In trying to explain the difference in address space usage under Vista, we finally pulled out a 256MB GeForce 7800GTX. What we found was that the gap between Vista and XP remains, but it is smaller yet again as Vista's address space usage shrunk another 120MB compared to the 512MB Radeon card. With the above numbers we can definitely say there appears to be some sort of relationship between address space usage and video memory under Supreme Commander. But this also raises the question: is this difference in usage of our increasingly critical address space a function of Windows, or something specifically related to Supreme Commander?

A Second Opinion


View All Comments

  • chalk - Thursday, July 19, 2007 - link

    It might be interesting to perform a test using Vista Home Basic, to see if the "overhead" inherent in the Aero GUI is a penalty in terms of memory use. My impression of the recent incarnations of Apple's GUI i.e. OS-X is that there is quite a penalty in terms of system resources as compared to the Windows XP GUI. It was with some pessimism that I saw Microsoft once again "emulating" Apple, as it produced a new GUI that is "real purdy" but uses appreciably more system resources. I would choose a "lean" interface that allows me to work (and a game might be considered work) more efficiently, that is, allocate computer resources to the work at hand as opposed to a glossy visual interface. I am not as technically adept as many or most of the Anandtech readers, so excuse me if my post is misguided. thanks. Reply
  • EndPCNoise - Friday, July 20, 2007 - link

    I believe the Aero GUI (Graphic User Interface) can be switched off, and Vista can be run in a more "basic" GUI - less of a resource hog.

    I would also be interested if this makes any difference.
  • Sulphademus - Friday, July 20, 2007 - link

    You can turn off the superdeeduper effects in Vista and scale it back to XP or even to 2K. Windows should cut off rendering such data in a full screen game... I would think. But an interesting test, especially for people like me who WoW in a maxized window (and run dual monitors). I know Warcraft isnt a "modern" game but, when you have 25+ people dancing around, it brought my former 7600GS to a halt. How much extra memory will Vista's purdy UI cause the OS to shadow from the video card's resources?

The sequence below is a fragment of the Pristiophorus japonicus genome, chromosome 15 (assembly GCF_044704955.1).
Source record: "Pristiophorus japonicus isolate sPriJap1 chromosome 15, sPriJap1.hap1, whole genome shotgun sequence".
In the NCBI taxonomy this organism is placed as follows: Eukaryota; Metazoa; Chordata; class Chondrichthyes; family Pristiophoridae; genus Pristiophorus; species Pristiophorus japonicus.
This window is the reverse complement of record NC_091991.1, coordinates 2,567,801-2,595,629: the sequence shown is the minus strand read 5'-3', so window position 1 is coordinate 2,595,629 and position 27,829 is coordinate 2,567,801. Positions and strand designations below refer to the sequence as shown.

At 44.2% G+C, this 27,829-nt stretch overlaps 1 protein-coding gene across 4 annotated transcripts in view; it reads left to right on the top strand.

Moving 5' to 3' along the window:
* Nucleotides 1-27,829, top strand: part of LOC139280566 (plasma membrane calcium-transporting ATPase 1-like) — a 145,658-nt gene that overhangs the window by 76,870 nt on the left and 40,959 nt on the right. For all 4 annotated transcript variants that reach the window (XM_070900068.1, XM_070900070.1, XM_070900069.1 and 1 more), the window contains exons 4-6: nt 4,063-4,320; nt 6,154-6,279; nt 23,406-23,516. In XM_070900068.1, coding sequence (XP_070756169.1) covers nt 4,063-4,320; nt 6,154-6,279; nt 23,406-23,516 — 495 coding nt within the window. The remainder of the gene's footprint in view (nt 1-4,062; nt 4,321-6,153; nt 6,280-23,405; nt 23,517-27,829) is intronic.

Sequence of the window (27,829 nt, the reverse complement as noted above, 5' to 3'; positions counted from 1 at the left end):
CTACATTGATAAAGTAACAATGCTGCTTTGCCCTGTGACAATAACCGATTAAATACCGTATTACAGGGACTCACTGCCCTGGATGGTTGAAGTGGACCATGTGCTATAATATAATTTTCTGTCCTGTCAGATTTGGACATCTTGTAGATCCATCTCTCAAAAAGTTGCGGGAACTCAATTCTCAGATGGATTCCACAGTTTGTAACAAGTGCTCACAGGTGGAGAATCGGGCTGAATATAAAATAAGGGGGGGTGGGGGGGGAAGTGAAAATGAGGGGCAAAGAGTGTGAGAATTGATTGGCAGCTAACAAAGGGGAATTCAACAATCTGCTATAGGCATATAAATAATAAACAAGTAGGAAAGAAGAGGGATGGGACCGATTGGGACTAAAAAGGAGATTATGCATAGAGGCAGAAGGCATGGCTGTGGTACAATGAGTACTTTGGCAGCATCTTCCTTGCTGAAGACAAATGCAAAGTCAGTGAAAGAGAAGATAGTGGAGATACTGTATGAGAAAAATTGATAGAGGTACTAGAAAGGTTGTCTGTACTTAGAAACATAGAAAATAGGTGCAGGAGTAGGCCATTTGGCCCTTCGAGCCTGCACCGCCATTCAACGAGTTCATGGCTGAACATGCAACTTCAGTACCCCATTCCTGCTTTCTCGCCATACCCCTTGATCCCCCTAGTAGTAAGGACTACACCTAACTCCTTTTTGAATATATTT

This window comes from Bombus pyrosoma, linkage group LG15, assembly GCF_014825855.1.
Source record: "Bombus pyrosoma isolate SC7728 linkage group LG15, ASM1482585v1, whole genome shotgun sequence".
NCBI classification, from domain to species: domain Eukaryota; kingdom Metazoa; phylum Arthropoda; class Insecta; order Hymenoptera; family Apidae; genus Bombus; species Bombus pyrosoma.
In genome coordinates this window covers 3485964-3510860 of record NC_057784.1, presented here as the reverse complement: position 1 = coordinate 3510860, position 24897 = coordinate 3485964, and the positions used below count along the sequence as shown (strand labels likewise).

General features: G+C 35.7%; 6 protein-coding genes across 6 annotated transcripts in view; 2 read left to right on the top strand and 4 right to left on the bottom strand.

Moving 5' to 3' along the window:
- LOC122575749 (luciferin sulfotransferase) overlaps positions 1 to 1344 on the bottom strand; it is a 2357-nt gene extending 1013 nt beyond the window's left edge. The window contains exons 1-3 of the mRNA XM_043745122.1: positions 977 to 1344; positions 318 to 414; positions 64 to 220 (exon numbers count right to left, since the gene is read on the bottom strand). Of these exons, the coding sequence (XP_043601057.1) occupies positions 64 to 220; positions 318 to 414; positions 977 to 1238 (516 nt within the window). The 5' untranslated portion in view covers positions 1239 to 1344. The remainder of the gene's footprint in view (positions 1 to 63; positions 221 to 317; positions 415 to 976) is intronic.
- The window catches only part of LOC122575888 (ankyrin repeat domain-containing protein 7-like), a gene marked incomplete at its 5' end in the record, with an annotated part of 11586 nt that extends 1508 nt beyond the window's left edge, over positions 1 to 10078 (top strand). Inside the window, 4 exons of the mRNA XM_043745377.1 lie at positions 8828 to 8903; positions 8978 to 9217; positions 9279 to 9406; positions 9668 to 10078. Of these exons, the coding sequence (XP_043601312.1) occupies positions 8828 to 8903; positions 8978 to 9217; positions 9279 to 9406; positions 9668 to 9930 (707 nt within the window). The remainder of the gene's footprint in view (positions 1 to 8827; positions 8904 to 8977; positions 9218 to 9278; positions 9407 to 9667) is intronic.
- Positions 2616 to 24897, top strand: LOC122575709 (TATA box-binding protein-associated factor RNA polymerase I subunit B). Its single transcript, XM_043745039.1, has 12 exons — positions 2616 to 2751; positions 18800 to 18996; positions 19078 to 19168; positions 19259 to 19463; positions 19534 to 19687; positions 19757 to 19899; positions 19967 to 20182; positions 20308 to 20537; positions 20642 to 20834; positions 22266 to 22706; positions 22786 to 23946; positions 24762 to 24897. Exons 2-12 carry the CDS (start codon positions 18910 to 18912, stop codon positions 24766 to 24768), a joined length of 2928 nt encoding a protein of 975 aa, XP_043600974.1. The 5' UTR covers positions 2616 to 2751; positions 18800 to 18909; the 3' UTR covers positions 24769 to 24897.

Inquiring minds want to know!
  • leexgx - Thursday, July 19, 2007 - link

    all these tests have been done under the 32 bit sides of windows what about 64 bit Reply
  • brian26 - Thursday, July 19, 2007 - link

    The title says it all, id like to see what kind of impact Vista x64 has on the same tests. Reply
  • Zorlac - Thursday, July 19, 2007 - link

    I do not think it would have an effect if the app is 32bit. Vista 64 would only solve the problem with native 64bit apps....or maybe if the 32bit app has that large address flag or whatever. Reply
  • EndPCNoise - Friday, July 20, 2007 - link

    I do not think it would have an effect if the app is 32bit. Vista 64 would only solve the problem with native 64bit apps....or maybe if the 32bit app has that large address flag or whatever.

    I believe you would be correct about this, but I would still like to see it tested.
  • Sulphademus - Friday, July 20, 2007 - link

    Now in XP64, or Vista64, how would the 32bit code address space work?

    In x86 the /3g applies to the whole OS, but in x64 what does the 32bit app think it is running under? I assume that the code is meant to operate under 2g/2g but what is it actually given? Possibly a full 32bits worth of 4g?
    What happens under Vista x64 with 4 or more gigs of ram when youre running Supreme Commander and push the apps VM to 2.5, 3, or 3.5 GB? Repeat with an app that is /3g aware?
  • xiaowugui - Thursday, July 19, 2007 - link

    The DX10 specification has that whole virtualization thing, and I heard that the R600 actually fully support it. I wonder if that will make vista happier in its memory management for games? Reply
  • BUL - Thursday, July 19, 2007 - link

    ...the ever-growing Trapper Keeper from "South Park". Reply